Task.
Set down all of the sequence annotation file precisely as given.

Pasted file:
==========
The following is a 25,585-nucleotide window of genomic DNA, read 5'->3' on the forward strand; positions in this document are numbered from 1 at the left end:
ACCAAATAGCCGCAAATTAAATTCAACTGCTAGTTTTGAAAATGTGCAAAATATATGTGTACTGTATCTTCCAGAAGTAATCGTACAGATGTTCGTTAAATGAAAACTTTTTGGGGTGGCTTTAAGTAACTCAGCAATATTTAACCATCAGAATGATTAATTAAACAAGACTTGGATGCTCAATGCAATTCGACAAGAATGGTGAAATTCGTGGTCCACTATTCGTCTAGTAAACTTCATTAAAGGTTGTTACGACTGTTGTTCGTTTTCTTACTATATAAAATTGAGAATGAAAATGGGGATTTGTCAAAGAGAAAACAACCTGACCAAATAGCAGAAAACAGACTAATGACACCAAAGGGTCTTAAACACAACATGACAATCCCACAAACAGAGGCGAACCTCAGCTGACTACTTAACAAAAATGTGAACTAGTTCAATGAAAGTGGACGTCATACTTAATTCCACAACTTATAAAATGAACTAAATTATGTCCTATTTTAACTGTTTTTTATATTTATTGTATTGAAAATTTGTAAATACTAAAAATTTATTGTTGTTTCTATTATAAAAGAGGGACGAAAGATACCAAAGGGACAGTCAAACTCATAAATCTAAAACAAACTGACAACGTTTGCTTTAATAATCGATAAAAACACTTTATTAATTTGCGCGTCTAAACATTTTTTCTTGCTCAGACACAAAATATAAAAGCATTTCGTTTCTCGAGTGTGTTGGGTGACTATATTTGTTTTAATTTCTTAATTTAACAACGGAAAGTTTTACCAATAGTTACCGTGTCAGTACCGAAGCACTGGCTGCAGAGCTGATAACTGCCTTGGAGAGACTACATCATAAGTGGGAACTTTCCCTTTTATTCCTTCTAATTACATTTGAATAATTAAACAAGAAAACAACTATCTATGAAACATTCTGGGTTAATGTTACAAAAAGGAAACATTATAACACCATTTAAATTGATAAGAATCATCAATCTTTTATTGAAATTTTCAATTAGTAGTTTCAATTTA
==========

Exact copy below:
The following is a 25,585-nucleotide window of genomic DNA, read 5'->3' on the forward strand; positions in this document are numbered from 1 at the left end:
ACCAAATAGCCGCAAATTAAATTCAACTGCTAGTTTTGAAAATGTGCAAAATATATGTGTACTGTATCTTCCAGAAGTAATCGTACAGATGTTCGTTAAATGAAAACTTTTTGGGGTGGCTTTAAGTAACTCAGCAATATTTAACCATCAGAATGATTAATTAAACAAGACTTGGATGCTCAATGCAATTCGACAAGAATGGTGAAATTCGTGGTCCACTATTCGTCTAGTAAACTTCATTAAAGGTTGTTACGACTGTTGTTCGTTTTCTTACTATATAAAATTGAGAATGAAAATGGGGATTTGTCAAAGAGAAAACAACCTGACCAAATAGCAGAAAACAGACTAATGACACCAAAGGGTCTTAAACACAACATGACAATCCCACAAACAGAGGCGAACCTCAGCTGACTACTTAACAAAAATGTGAACTAGTTCAATGAAAGTGGACGTCATACTTAATTCCACAACTTATAAAATGAACTAAATTATGTCCTATTTTAACTGTTTTTTATATTTATTGTATTGAAAATTTGTAAATACTAAAAATTTATTGTTGTTTCTATTATAAAAGAGGGACGAAAGATACCAAAGGGACAGTCAAACTCATAAATCTAAAACAAACTGACAACGTTTGCTTTAATAATCGATAAAAACACTTTATTAATTTGCGCGTCTAAACATTTTTTCTTGCTCAGACACAAAATATAAAAGCATTTCGTTTCTCGAGTGTGTTGGGTGACTATATTTGTTTTAATTTCTTAATTTAACAACGGAAAGTTTTACCAATAGTTACCGTGTCAGTACCGAAGCACTGGCTGCAGAGCTGATAACTGCCTTGGAGAGACTACATCATAAGTGGGAACTTTCCCTTTTATTCCTTCTAATTACATTTGAATAATTAAACAAGAAAACAACTATCTATGAAACATTCTGGGTTAATGTTACAAAAAGGAAACATTATAACACCATTTAAATTGATAAGAATCATCAATCTTTTATTGAAATTTTCAATTAGTAGTTTCAATTTA